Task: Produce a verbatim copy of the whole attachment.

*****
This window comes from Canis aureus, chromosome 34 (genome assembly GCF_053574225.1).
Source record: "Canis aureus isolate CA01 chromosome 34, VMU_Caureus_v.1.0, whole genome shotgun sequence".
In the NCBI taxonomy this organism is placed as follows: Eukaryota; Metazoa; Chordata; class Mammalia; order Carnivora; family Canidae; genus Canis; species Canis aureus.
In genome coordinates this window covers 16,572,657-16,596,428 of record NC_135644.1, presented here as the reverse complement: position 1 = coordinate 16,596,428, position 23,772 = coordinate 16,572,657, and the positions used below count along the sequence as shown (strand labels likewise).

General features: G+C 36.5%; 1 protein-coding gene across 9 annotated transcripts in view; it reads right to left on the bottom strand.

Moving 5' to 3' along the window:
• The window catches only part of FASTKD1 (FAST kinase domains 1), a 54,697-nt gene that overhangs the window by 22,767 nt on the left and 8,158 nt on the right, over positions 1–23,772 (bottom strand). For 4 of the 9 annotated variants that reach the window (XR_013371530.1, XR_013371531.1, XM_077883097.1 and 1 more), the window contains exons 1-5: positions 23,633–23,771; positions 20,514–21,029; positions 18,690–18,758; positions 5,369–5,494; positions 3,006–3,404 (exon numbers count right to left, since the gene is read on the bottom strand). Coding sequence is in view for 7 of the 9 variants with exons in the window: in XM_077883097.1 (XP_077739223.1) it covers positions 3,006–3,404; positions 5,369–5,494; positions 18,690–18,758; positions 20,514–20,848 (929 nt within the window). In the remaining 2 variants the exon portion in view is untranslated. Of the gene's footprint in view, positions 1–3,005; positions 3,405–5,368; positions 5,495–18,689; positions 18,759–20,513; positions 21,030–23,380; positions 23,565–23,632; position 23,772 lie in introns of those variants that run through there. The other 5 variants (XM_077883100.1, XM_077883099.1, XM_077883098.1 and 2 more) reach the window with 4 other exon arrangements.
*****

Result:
This window comes from Canis aureus, chromosome 34 (genome assembly GCF_053574225.1).
Source record: "Canis aureus isolate CA01 chromosome 34, VMU_Caureus_v.1.0, whole genome shotgun sequence".
In the NCBI taxonomy this organism is placed as follows: Eukaryota; Metazoa; Chordata; class Mammalia; order Carnivora; family Canidae; genus Canis; species Canis aureus.
In genome coordinates this window covers 16,572,657-16,596,428 of record NC_135644.1, presented here as the reverse complement: position 1 = coordinate 16,596,428, position 23,772 = coordinate 16,572,657, and the positions used below count along the sequence as shown (strand labels likewise).

General features: G+C 36.5%; 1 protein-coding gene across 9 annotated transcripts in view; it reads right to left on the bottom strand.

Moving 5' to 3' along the window:
• The window catches only part of FASTKD1 (FAST kinase domains 1), a 54,697-nt gene that overhangs the window by 22,767 nt on the left and 8,158 nt on the right, over positions 1–23,772 (bottom strand). For 4 of the 9 annotated variants that reach the window (XR_013371530.1, XR_013371531.1, XM_077883097.1 and 1 more), the window contains exons 1-5: positions 23,633–23,771; positions 20,514–21,029; positions 18,690–18,758; positions 5,369–5,494; positions 3,006–3,404 (exon numbers count right to left, since the gene is read on the bottom strand). Coding sequence is in view for 7 of the 9 variants with exons in the window: in XM_077883097.1 (XP_077739223.1) it covers positions 3,006–3,404; positions 5,369–5,494; positions 18,690–18,758; positions 20,514–20,848 (929 nt within the window). In the remaining 2 variants the exon portion in view is untranslated. Of the gene's footprint in view, positions 1–3,005; positions 3,405–5,368; positions 5,495–18,689; positions 18,759–20,513; positions 21,030–23,380; positions 23,565–23,632; position 23,772 lie in introns of those variants that run through there. The other 5 variants (XM_077883100.1, XM_077883099.1, XM_077883098.1 and 2 more) reach the window with 4 other exon arrangements.